The second question is more complex.  Since Jeremy Collier let off his Short View of the Immorality and Profaneness of the English Stage, there has never lacked a critic to chastise or to deplore—the more effective and irritating course—not simply the coarseness but, the immorality of our old comedies, their attitude towards and their peculiar interests in life.  Without affirming that we are now come to the Golden Age of criticism, one may rejoice that modern methods have taught quite humble critics to discriminate between issues, and to deal with such a matter as this with some mental detachment.  The great primal fallacy comes from a habit of expecting everything in everything.  Just as in a picture it is not enough for some people that it is well drawn and well painted, but they demand an interesting story, a fine sentiment, a great thought: so since our national glory is understood to be the happy home, the happy home must be triumphant everywhere, even in satiric comedy.  The best expression of this fallacy is in Thackeray.  Concluding a most eloquent, and a somewhat patronising examination of Congreve, ‘Ah!’ he exclaims, ‘it’s a weary feast, that banquet of wit where no love is.’  The answer is plain: comedy of manners is comedy of manners, and satire is satire; introduce ‘love’—an appeal, one supposes, to sympathy with strictly legitimate and common affection and a glorification of the happy home—and the rules of your art compel you to satirise affection and to make the happy home ridiculous: a truly deplorable work, which the incriminated dramatists were discreet enough for the most part to avoid.  The remark brings us to the first of the half-truths, which cause the complexity of the subject.  The dramatists whose withers the well-intentioned and disastrous Collier wrung seem to have thought their best answer was to pose as people with a mission—certainly Congreve so posed—to reform the world with an exhibition of its follies.  An amusing answer, no doubt, of which the absurdity is obvious!  It does, however, contain a half-truth.  The idea of The Way of the World’s reforming adulterers—observe the quotation from Horace on the title-page—is a little delicious; yet the exhibition in a ludicrous light of the thing satirised is surely an end of satiric comedy?  The right of the matter is indicated in a sentence which occurs in the dedication of The Double-Dealer far more wisely than in Congreve’s answer to Collier: ‘I should be very glad of an opportunity to make my compliment to those ladies who are offended: but they can no more expect it in a comedy, than to be tickled by a surgeon, when he’s letting ’em blood.’  Something more than a half-truth is in Charles Lamb’s theory, that the old comedy ‘has no reference whatever to the world that is’: that it is ‘the Utopia of Gallantry’ merely.  Literally, historically, the theory is a fantasy.  What the Restoration dramatists did not borrow from France was inspired directly by the court of Charles the Second, and nobody conversant with the memoirs of that court can have any difficulty in matching the fiction with reality.  I imagine that Congreve in part accepted a tradition of the stage, but I am also perfectly well assured that he depicted what he saw.  How far the virtues we should associate with the Charles the Second spirit may atone for its vices is a question which would take us far into moral philosophy.  It is enough to remark that those vices are the exclusive possession of no period: so long as society is constituted in anything like its present order, there must be a section of it for which those vices are the main interest in life.  But Charles Lamb’s gay and engaging defiance of the kill-joys of his day has this value: it is most certainly just to say that, in appreciating satiric comedy, ‘our coxcombical moral sense’ must be ‘for a little transitory ease excluded.’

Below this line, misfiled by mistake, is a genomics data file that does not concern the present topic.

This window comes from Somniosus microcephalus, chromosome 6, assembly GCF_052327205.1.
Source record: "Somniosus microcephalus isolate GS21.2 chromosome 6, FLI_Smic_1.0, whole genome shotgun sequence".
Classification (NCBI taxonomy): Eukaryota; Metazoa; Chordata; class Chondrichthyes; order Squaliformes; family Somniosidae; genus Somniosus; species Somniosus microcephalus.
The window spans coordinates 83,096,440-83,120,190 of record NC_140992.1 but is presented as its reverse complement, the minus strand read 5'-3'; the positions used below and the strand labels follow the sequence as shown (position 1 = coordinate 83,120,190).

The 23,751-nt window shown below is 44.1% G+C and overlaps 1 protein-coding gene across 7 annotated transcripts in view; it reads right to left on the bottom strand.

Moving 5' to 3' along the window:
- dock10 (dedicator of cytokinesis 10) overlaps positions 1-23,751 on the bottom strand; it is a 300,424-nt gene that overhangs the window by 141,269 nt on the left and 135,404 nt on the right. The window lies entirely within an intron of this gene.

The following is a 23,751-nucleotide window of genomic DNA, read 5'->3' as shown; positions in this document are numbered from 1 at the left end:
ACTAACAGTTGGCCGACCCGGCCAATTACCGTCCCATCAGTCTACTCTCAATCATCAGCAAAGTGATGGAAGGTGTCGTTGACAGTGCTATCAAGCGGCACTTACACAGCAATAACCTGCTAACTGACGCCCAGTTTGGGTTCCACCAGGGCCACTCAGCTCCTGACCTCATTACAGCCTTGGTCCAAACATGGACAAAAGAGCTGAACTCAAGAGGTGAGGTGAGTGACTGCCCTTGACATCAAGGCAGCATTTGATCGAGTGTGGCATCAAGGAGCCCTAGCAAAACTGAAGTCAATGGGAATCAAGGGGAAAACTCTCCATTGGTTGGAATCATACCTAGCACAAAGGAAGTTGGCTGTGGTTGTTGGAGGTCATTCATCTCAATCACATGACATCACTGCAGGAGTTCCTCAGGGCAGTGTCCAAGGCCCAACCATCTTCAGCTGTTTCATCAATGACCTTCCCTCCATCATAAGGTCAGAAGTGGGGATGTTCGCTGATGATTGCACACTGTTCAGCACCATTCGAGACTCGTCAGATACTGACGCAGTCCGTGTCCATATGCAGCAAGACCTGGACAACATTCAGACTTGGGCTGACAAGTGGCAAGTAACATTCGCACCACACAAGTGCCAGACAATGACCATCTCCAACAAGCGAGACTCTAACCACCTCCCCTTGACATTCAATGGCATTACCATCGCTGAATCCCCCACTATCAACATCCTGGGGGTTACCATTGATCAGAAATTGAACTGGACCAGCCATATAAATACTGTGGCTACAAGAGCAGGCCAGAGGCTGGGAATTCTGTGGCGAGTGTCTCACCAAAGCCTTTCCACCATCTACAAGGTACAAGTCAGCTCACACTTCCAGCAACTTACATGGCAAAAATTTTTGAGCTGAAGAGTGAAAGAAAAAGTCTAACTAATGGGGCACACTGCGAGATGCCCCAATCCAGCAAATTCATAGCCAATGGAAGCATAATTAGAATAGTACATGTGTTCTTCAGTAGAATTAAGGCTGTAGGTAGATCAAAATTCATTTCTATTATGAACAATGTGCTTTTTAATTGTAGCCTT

For one may apprehend the whole truth to be somewhat thus.  Satiric comedy, or comedy of manners, is the art of making ludicrous in dramatic form some phase of life.  The writers of our old comedy thought that certain vices—gambling, adultery, and the like—formed a phase of life which for divers reasons, essential and accidental, lent itself best to their purpose.  They may, or may not, have thought they were doing society a service: their real justification is that, as artists, they had to take for their art that material they could use best.  They used it according to their lights: Wycherley with a coarse and heavy hand, so that it became nauseous; Etherege with a light touch and a gay perception; Congreve with an instinct of good-breeding, with a sure and extensive observation, and with an incomparable style.  But all were justified in choosing for their material just what they chose.  They sinned artistically, now here, now there; but to complain of this old comedy as a whole, that vice in it is crammed too closely, is to forget that a play is a picture, not a photograph, of life—is life arranged and coloured—and that comedy of manners is composed of foibles or vices condensed and relieved by one another.  In so far as they overdid this work, the comic writers were artistically at fault, and Jeremy Collier was a good critic; but when he and his successors go beyond the artistic objection, one takes leave to say, they misapprehend the thing criticised.  To complain that ‘love’ and common morality have no place in satiric comedy is either to contemplate ridicule of them or to ask comedy to be other than satiric.  We know what happened when the dramatists gave way: there followed, Hazlitt says, ‘those do-me-good, lack-a-daisical, whining, make-believe comedies in the next age, which are enough to set one to sleep, and where the author tries in vain to be merry and wise in the same breath.’  These in place of ‘the court, the gala day of wit and pleasure, of gallantry, and Charles the Second!’  And all because people would not keep their functions distinct, and remember that as a comedy they were in a court of art and not in a court of law!  The old comedy is dead, and its spirit gone from the stage: I have but endeavoured to show that no harm need come to our phylacteries, if a flame start from its ashes in the printed book.